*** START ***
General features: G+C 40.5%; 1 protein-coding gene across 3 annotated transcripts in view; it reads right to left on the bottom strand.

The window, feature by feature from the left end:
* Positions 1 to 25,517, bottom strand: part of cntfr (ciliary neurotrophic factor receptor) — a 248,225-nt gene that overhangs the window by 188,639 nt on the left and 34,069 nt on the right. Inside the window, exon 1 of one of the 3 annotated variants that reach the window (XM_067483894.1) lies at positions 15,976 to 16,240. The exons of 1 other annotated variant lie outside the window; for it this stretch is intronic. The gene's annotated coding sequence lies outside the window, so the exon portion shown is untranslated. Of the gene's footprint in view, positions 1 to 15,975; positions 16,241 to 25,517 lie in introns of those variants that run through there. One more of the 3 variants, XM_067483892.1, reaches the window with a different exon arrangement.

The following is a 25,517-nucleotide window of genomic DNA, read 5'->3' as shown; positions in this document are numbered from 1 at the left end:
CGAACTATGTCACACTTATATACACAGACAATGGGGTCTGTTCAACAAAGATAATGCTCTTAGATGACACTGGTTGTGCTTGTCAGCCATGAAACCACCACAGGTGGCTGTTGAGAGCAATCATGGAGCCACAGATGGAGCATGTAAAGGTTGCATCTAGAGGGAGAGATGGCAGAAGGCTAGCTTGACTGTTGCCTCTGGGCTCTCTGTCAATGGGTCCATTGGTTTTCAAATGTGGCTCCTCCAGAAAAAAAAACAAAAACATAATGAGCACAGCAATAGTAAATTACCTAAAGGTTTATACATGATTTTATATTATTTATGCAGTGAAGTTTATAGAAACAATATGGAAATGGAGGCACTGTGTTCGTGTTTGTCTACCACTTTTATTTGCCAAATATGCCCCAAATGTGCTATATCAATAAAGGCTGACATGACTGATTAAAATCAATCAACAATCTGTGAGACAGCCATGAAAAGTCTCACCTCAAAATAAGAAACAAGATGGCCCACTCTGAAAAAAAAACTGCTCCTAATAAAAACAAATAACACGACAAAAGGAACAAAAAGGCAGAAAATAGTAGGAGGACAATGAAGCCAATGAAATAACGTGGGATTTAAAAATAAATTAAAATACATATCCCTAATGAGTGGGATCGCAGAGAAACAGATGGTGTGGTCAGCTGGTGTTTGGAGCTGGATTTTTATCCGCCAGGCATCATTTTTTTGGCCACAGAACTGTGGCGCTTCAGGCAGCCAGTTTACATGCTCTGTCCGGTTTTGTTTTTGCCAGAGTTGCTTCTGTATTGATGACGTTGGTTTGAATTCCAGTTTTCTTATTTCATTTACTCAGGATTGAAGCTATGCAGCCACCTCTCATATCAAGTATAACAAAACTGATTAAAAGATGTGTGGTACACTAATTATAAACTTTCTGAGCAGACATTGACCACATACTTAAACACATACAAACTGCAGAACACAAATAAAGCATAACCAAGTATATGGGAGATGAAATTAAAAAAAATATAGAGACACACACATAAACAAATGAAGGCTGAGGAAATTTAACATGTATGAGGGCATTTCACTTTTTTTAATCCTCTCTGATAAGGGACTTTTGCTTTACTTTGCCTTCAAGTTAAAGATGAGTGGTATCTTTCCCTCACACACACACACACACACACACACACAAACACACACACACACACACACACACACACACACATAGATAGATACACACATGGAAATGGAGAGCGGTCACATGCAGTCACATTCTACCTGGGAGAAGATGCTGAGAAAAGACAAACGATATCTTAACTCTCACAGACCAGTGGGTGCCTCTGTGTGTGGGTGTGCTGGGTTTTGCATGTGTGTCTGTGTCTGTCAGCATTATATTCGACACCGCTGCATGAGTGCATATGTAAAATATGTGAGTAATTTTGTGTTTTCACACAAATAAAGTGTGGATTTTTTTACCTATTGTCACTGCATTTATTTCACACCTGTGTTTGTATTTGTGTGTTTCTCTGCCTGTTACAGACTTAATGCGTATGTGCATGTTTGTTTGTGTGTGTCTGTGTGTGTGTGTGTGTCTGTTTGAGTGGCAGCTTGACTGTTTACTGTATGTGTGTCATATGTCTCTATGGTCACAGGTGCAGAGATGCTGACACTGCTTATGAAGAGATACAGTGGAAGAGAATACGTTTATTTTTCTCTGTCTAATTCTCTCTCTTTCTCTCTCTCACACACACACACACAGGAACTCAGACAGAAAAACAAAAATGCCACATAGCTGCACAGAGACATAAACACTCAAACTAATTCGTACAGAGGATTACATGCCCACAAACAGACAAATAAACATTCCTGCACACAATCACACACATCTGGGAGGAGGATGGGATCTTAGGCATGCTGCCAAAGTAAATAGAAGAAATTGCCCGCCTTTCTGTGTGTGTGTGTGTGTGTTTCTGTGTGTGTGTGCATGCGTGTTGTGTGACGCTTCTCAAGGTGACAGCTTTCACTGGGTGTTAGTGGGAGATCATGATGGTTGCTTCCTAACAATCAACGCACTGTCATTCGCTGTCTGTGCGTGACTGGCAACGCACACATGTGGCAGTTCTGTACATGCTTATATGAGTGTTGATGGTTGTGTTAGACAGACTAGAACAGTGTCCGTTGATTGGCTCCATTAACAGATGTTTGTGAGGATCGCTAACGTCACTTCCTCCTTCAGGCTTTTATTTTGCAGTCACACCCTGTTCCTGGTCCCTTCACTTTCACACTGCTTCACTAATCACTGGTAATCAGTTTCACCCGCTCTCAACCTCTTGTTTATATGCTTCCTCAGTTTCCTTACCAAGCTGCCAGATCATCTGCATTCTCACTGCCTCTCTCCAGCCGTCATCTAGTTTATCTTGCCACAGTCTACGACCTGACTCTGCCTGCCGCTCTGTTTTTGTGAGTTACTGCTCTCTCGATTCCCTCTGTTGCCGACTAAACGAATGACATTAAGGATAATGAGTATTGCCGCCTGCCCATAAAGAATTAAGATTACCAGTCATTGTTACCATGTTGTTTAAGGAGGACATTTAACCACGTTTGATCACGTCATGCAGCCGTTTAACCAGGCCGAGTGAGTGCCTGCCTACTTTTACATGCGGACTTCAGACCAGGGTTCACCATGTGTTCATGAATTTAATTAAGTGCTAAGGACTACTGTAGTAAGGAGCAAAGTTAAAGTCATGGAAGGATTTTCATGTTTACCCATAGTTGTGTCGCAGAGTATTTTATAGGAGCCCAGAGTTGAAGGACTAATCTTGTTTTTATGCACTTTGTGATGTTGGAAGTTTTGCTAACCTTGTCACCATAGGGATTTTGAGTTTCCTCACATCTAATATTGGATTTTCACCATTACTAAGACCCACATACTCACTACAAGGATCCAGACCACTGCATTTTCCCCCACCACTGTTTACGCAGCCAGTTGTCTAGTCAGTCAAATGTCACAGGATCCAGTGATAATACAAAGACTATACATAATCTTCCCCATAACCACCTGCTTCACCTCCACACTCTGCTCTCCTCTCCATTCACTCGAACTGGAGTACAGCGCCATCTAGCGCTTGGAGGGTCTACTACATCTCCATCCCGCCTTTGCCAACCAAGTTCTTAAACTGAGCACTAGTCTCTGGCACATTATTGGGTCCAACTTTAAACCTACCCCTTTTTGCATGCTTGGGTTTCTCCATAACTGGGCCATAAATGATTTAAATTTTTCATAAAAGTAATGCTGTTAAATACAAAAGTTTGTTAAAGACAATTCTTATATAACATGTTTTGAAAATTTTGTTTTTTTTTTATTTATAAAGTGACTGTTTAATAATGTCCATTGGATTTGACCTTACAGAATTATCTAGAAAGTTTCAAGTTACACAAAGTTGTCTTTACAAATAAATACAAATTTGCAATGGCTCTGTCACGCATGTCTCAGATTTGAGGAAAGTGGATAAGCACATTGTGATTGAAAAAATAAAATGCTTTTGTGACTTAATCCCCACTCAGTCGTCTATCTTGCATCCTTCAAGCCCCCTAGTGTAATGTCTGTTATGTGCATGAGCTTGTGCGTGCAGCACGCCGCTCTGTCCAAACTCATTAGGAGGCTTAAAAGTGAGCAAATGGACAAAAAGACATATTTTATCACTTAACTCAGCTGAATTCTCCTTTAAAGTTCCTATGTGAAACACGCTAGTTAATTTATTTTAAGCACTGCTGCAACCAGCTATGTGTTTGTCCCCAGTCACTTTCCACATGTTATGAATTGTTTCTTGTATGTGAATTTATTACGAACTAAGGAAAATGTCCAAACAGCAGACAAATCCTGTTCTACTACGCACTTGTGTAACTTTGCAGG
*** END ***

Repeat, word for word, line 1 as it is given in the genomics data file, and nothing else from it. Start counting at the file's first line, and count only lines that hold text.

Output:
General features: G+C 40.5%; 1 protein-coding gene across 3 annotated transcripts in view; it reads right to left on the bottom strand.